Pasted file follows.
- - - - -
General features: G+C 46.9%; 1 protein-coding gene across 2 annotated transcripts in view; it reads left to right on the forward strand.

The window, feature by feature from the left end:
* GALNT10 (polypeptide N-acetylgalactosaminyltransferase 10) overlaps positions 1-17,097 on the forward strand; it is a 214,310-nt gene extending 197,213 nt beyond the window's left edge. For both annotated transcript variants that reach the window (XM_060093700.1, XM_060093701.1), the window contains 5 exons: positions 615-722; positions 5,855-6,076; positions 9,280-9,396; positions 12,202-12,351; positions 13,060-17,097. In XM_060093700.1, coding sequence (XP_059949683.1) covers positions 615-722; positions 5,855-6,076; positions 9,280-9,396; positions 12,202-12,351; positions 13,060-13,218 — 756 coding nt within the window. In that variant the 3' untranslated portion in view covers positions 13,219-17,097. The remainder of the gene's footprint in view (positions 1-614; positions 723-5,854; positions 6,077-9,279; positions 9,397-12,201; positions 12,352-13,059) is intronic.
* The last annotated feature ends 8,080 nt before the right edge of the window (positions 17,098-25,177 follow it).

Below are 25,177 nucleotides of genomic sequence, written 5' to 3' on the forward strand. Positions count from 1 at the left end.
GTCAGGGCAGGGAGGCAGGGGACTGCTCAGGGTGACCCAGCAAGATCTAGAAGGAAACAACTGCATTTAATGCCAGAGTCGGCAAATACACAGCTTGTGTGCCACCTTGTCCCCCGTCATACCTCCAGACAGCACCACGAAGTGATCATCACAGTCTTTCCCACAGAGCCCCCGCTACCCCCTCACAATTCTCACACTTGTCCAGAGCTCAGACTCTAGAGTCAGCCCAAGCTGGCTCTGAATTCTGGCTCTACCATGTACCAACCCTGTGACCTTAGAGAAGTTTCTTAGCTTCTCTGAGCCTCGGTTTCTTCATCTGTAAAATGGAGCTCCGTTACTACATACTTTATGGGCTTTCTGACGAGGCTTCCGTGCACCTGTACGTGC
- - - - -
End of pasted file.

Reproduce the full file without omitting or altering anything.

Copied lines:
General features: G+C 46.9%; 1 protein-coding gene across 2 annotated transcripts in view; it reads left to right on the forward strand.

The window, feature by feature from the left end:
* GALNT10 (polypeptide N-acetylgalactosaminyltransferase 10) overlaps positions 1-17,097 on the forward strand; it is a 214,310-nt gene extending 197,213 nt beyond the window's left edge. For both annotated transcript variants that reach the window (XM_060093700.1, XM_060093701.1), the window contains 5 exons: positions 615-722; positions 5,855-6,076; positions 9,280-9,396; positions 12,202-12,351; positions 13,060-17,097. In XM_060093700.1, coding sequence (XP_059949683.1) covers positions 615-722; positions 5,855-6,076; positions 9,280-9,396; positions 12,202-12,351; positions 13,060-13,218 — 756 coding nt within the window. In that variant the 3' untranslated portion in view covers positions 13,219-17,097. The remainder of the gene's footprint in view (positions 1-614; positions 723-5,854; positions 6,077-9,279; positions 9,397-12,201; positions 12,352-13,059) is intronic.
* The last annotated feature ends 8,080 nt before the right edge of the window (positions 17,098-25,177 follow it).

Below are 25,177 nucleotides of genomic sequence, written 5' to 3' on the forward strand. Positions count from 1 at the left end.
GTCAGGGCAGGGAGGCAGGGGACTGCTCAGGGTGACCCAGCAAGATCTAGAAGGAAACAACTGCATTTAATGCCAGAGTCGGCAAATACACAGCTTGTGTGCCACCTTGTCCCCCGTCATACCTCCAGACAGCACCACGAAGTGATCATCACAGTCTTTCCCACAGAGCCCCCGCTACCCCCTCACAATTCTCACACTTGTCCAGAGCTCAGACTCTAGAGTCAGCCCAAGCTGGCTCTGAATTCTGGCTCTACCATGTACCAACCCTGTGACCTTAGAGAAGTTTCTTAGCTTCTCTGAGCCTCGGTTTCTTCATCTGTAAAATGGAGCTCCGTTACTACATACTTTATGGGCTTTCTGACGAGGCTTCCGTGCACCTGTACGTGC